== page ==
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Beckham and Campana: Waiver Wire

Gordon Beckham (ESPN: 7 percent owned; Yahoo!: 8 percent owned)

T.S. Eliot warned us. “April is the cruelest month,” he wrote in The Wasteland, and Gordon Beckham spent the first month of the 2012 season proving him right. Beckham hit .153/.231/.203 with a pair of RBI and without a single home run. A .209 BABIP certainly didn’t help his cause, but bad luck was really only part of his problem. Plus, his start fit so cleanly into the narrative of “Gordon Beckham is irreparably broken” that it became easier to write him off than to figure out if there was any life left in the husk of the White Sox former first round draft pick.

As it turns out, Beckham was only mostly dead. His May hasn’t been without its ups and downs, but his line so far this month, .241/.293/.470 with 12 RBI and 5 HR, is a fair sight better than anything he’s done since, well, May of last year. While his one-month dead-cat bounce last year does serve as something of a cautionary tale, given the way the rest of his year went, there’s a big difference between that brief peak in a down season and what Beckham is doing so far this month.

His 2011 swoon was built largely on a BABIP that jumped from .221 in April to .404 in May. He had fewer extra base hits, albeit in fewer plate appearances as well, but when the singles stopped falling in, he stopped producing. A .232 BABIP in June meant his OPS fell back to .652 and the rest of his season followed in kind. This year, his BABIP rose again, from .209 to .224, but Beckham’s rebound is predominantly coming on the back of a 300-point rise in his slugging percentage. His five home runs so far in May make it his best month for homers since September, 2009, and while his HR/FB rate this month is on the high side at 19.2 percent, it’s not so unbelievably high that it cease to be useful.

I’m not sold on Beckham being back — which is a weird concept for a player who has yet to actually have a full, successful season in the majors — but things look like they’re starting to click for him again. AL-only players may want to grab him if second base is an area of need, mixed players can probably afford to wait a little longer to see if he manages to have a full month of success, but if you have a particularly deep bench and want to make the upside play, Beckham isn’t the worst option out there.

Tony Campana (ESPN: 27 percent owned; Yahoo!: 15 percent owned)

If you’re looking at picking up Campana it should be for one reason and one reason alone: Stolen bases. As impressed as I am that Campana has been able to keep his batting average at or above .300 for his first 100 PAs this season, I have doubts about his ability to keep it above .300 for another 100 PAs.

His BABIP is nearly .400 and it’s not going to remain that high, that much we know. However, his speed is always going to give him a chance to beat out a decent number of infield singles, which will limit the extent to which he’ll bottom out on regression. This season, Campana has added a solid line drive rate to his arsenal, which is another reason the coming regression might not be quite as steep as it otherwise would have been. His translated minor league line would yield about a .260 MLB average and a .305 OBP — coincidentally, that was almost exactly his average and OBP in his 95 games in 2011 — if he has really made a change to produce more line drives, I could see him going as high as .275 for the rest of the season, but anything much above that is wishcasting.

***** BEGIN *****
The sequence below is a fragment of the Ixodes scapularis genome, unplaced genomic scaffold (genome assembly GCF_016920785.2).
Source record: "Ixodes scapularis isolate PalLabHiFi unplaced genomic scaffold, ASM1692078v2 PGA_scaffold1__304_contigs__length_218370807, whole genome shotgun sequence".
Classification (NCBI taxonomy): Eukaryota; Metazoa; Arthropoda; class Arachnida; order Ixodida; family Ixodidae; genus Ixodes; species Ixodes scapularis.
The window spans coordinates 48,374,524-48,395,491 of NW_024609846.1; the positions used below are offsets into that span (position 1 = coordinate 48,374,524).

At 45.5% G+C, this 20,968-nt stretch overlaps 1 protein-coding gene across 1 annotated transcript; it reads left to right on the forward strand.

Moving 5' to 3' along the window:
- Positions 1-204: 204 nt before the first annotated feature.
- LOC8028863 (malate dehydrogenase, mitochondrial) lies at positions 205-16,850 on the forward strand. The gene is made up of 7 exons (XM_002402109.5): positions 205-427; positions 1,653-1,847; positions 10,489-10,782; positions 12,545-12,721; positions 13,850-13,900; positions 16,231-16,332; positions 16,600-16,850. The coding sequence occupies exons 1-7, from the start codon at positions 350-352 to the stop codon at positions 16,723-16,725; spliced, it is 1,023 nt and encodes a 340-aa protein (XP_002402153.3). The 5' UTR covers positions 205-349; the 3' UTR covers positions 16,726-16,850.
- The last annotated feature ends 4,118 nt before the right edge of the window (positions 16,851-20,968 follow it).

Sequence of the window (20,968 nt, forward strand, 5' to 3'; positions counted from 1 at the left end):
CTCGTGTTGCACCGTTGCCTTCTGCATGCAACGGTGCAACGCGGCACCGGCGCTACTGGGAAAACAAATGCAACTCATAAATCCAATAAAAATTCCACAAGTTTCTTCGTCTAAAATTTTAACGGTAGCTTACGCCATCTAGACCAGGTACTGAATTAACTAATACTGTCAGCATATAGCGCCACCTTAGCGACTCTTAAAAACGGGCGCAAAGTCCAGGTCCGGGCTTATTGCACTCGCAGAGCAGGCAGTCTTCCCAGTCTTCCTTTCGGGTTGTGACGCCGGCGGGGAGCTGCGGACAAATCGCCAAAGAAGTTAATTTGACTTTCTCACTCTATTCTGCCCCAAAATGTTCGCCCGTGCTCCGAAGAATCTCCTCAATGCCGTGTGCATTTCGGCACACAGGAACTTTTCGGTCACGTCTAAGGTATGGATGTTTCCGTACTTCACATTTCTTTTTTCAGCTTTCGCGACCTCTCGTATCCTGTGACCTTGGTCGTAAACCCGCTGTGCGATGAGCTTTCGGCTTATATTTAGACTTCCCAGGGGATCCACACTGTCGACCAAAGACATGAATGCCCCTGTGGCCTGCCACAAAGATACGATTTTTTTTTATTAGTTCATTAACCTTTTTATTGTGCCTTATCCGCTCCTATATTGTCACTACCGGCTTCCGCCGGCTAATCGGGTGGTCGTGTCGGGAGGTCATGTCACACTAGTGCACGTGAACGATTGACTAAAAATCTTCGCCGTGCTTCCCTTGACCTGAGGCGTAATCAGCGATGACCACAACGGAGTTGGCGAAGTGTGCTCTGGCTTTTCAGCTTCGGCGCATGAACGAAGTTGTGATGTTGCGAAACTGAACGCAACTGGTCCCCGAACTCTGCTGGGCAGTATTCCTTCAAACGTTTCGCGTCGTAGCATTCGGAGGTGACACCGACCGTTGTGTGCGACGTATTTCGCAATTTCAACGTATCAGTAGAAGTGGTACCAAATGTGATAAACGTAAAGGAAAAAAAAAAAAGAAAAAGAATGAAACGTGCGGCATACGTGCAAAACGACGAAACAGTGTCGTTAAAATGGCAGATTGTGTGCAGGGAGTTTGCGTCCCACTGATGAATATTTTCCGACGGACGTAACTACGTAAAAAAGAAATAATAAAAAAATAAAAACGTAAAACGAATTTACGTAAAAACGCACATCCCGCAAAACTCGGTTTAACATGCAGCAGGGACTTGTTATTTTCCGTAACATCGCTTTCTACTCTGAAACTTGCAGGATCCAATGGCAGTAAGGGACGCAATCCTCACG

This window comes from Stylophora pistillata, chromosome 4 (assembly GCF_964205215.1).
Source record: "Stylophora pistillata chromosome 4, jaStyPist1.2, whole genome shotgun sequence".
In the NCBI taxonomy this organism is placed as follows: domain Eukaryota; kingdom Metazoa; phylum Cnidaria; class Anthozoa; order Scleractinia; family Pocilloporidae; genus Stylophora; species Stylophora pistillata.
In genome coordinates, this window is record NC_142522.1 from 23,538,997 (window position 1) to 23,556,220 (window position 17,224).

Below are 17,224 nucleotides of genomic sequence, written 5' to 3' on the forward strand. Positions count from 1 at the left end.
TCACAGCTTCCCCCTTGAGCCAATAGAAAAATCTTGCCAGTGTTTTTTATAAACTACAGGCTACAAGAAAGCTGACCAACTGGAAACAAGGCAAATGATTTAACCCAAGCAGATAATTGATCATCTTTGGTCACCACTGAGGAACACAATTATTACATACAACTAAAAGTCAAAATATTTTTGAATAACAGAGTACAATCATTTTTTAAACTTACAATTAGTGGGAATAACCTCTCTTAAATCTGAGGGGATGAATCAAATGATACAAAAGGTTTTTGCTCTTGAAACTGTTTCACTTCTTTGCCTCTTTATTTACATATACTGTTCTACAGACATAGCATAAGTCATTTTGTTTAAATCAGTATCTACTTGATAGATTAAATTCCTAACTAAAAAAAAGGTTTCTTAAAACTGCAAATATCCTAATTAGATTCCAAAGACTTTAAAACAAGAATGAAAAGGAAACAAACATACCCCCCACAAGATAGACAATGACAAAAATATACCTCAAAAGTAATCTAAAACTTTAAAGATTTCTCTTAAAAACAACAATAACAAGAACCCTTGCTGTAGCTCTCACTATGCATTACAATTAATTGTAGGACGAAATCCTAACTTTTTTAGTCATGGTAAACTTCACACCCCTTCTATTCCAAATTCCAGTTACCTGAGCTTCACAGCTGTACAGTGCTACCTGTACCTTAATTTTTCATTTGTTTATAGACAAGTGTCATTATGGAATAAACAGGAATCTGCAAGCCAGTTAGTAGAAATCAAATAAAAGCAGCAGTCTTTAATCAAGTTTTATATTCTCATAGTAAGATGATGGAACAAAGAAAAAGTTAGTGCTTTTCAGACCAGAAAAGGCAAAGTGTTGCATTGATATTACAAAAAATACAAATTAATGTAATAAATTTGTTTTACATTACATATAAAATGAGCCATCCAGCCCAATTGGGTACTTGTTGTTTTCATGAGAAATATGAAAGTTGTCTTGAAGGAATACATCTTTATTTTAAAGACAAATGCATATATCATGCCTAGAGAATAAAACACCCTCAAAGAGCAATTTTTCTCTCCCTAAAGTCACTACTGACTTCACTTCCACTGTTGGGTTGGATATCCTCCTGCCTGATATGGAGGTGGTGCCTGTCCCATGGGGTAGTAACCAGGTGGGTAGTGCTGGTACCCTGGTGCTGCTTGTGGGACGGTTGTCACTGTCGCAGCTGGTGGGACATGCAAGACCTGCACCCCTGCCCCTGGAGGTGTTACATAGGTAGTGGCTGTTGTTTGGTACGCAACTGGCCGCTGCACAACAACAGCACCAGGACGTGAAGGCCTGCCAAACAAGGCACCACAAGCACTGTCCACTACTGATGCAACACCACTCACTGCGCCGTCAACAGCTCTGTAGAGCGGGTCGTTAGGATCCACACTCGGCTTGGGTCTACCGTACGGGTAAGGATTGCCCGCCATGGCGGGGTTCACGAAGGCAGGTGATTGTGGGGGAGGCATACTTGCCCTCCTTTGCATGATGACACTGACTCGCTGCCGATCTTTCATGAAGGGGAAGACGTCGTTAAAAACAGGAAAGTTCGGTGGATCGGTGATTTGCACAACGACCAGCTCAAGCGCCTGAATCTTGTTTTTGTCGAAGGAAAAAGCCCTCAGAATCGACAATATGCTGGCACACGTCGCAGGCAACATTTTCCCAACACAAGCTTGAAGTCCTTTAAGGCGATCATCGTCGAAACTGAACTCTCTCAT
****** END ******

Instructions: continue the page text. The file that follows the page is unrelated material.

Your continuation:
Campana has 12 steals in 48 opportunities — a time when he was on first or second with the next base open — which is a strong rate. There’s no reason to believe the Cubs are going throw the leash on him any time soon, especially when he’s been caught stealing just twice and picked off twice. If they aren’t going to give him the green light, there’s virtually no reason to have him in the lineup. His defense isn’t good enough for that to be about the only thing he brings to the table.

The only reason that Campana won’t continue to rack up steals like they’re collectables that going to be discontinued is if he gets caught up in the wash of Anthony Rizzo’s call-up. The Cubs have hinted Rizzo could be up sooner rather than later, which moves Bryan LaHair off of first base, likely into an outfield corner. Assuming Alfonso Soriano isn’t traded, LaHair moves into right field and David DeJesus takes over in center field, leaving Campana without a spot to call home.

If Campana fits a need, I wouldn’t worry too much about what happens when Rizzo arrives. Realistically, the Cubs could trade any of the three — LaHair, Soriano, or DeJesus — before they call up Rizzo, which would keep Campana safe in center. Whatever they decide, it’s not particularly useful to speculate on who loses playing time when there are almost no constraints on who has to stay and who would potentially leave.

Campana will run as long as he has the chances to do it. Yes, he would be a better pick up if he could hit above .270 or so long term or if he drew a walk more than once a week, but the updated ZiPS projections have him stealing 44 bases this year, which is a decent amount of value in and of itself.